Path Home Shows 2010 Show Archive February 2010 Show 1006 OKC Water Quality

OKC Water Quality

Farmers upstream of Oklahoma's capital are pitching in to implement conservation practices that would improve the water quality in Oklahoma City.
OKC Water Quality

Oklahoma City

Show Dates

Show 1006: OKC Water Quality

Air date: February 7, 2010

 

Transcript

Rob:  Well, when competitors in an Oklahoma City triathlon started getting sick after the event, state officials took a hard look at the river they swam in, and what they found were high levels of contaminants.  Further tests showed the bacteria coming from both human and animal sources; which is why farmers upstream pitched in together to implement conservation practices that would improve water quality in Oklahoma City.  Here’s our Courtenay Dehoff.

Courtenay Dehoff:  The North Canadian River is a primary source of drinking water for Oklahoma City.  Yet, miles away an effort is underway by farmers and ranchers to insure the watershed upstream remains pure.  Clean drinking water is easy to take for granted, and thanks to work by farmers and ranchers living and working along the North Canadian River, people downstream in Oklahoma City have less to worry about when it comes to contaminants in their water supply.

Steve House:  We fenced off about fifteen acres here.  We’ve got a grass-filter strips around the edge that keeps the cattle out.  The cattle don’t deposit any manure in that system.  It’s filtered any runoff that’s filtered that comes in here, it’s an old river channel so it naturally, it naturally drains into the river and it’s grown quite a bit in the last year.

Courtenay:  Local rancher Steve Howe says all the work done on his land just west of Watonga was with Oklahoma City residents in mind.  That’s why a group of state officials took a tour of House’s land; examining how conservation practices like keeping cattle out of ponds and planting wildlife-friendly grasses can improve water quality.

Steve:  This is a big part of my life; a retirement program if you want to call it that.  I think that this is one of the greatest things that I’ve ever done.  This is going to help the hunting, it’s going to help the cattle, something to be very, very proud of.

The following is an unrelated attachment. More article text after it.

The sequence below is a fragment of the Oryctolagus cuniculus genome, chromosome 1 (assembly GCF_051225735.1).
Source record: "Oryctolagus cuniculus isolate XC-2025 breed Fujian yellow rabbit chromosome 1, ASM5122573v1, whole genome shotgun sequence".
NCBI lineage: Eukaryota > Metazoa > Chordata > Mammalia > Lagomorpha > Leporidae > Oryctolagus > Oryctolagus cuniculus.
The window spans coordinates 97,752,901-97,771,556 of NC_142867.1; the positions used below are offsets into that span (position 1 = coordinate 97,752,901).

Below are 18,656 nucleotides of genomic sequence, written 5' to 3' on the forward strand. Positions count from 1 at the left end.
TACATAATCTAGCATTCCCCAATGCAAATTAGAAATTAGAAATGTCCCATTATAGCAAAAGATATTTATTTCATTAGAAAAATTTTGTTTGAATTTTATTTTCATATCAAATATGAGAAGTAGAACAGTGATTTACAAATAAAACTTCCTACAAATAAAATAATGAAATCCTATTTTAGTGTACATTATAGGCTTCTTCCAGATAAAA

Courtenay:  Over 500 hundred acres of highly erodible cropland along the North Canadian has now been turned into pasture for cattle.  A conservation practice that the Oklahoma Cattlemen’s Association Scott Dewald says helps everyone.

Scott Dewald:  He’s come out here and implemented a variety of practices to ensure that the water that’s getting into the Oklahoma River is clean when it leaves his place.  So, his cattle are getting better water out of the whole deal anyway, plus he’s delivering a cleaner product downstream from him because of everything that he’s done.  And it’s not just one practice, it’s a variety of practices including his no till operation he’s got going on including the buffer strips that you see back here.  And, I think he’s done a really nice job of taking some of the natural evolving elements on his ranch and incorporating them into some things that really work well for him.

Courtenay:  Oklahoma Secretary of Agriculture, Terry Peach, says statewide more than twenty thousand acres of cropland have been converted from conventional tillage to something called no till; a system of crop production that controls erosion and reduces runoff from farm ground by leaving residue from harvested crops in the field.

Terry Peach:  It’s a great demonstration project for all rivers and streams in Oklahoma.  Of course, the example we’ve used here today is the North Canadian River which flows into the water supply for the city of Oklahoma City; but this is, this is projects that farmers and ranchers are doing throughout the entire state of Oklahoma that increases water quality everywhere in our state.  So, as farmers and ranchers have the opportunity to come out here and see this and make the public more aware of the great things agriculture is doing.  We hope that everyone will realize, hey look what ag’s doing, let’s all step up and do our part and Oklahoma water quality will increase over the next decade.

Courtenay:  While such practices are indeed important for agriculture, State Senator Ron Justice says the work being done by ranchers like House benefits the entire state.

Ron Justice:  But, as important, or even possibly more important is the fact of how much it helps the urban areas and water quality for our cities.  Because as you know, water quality is extremely important to us in the state and the quality of water and so anything that we can do to maintain that water quality out here and improve it as it goes on down for the people in urban areas, then it’s a benefit to us throughout the state.

Courtenay:  So thanks to farmers and ranchers in small rural communities across the state, people in the big cities will continue to get clean drinking water, from a quieter source just upstream.  The work being done on agricultural land, while important, will not solve the problem by itself.  Leaky sewer pipes and runoff from yards and businesses all impact water quality; often to a greater extent than any runoff from agricultural land.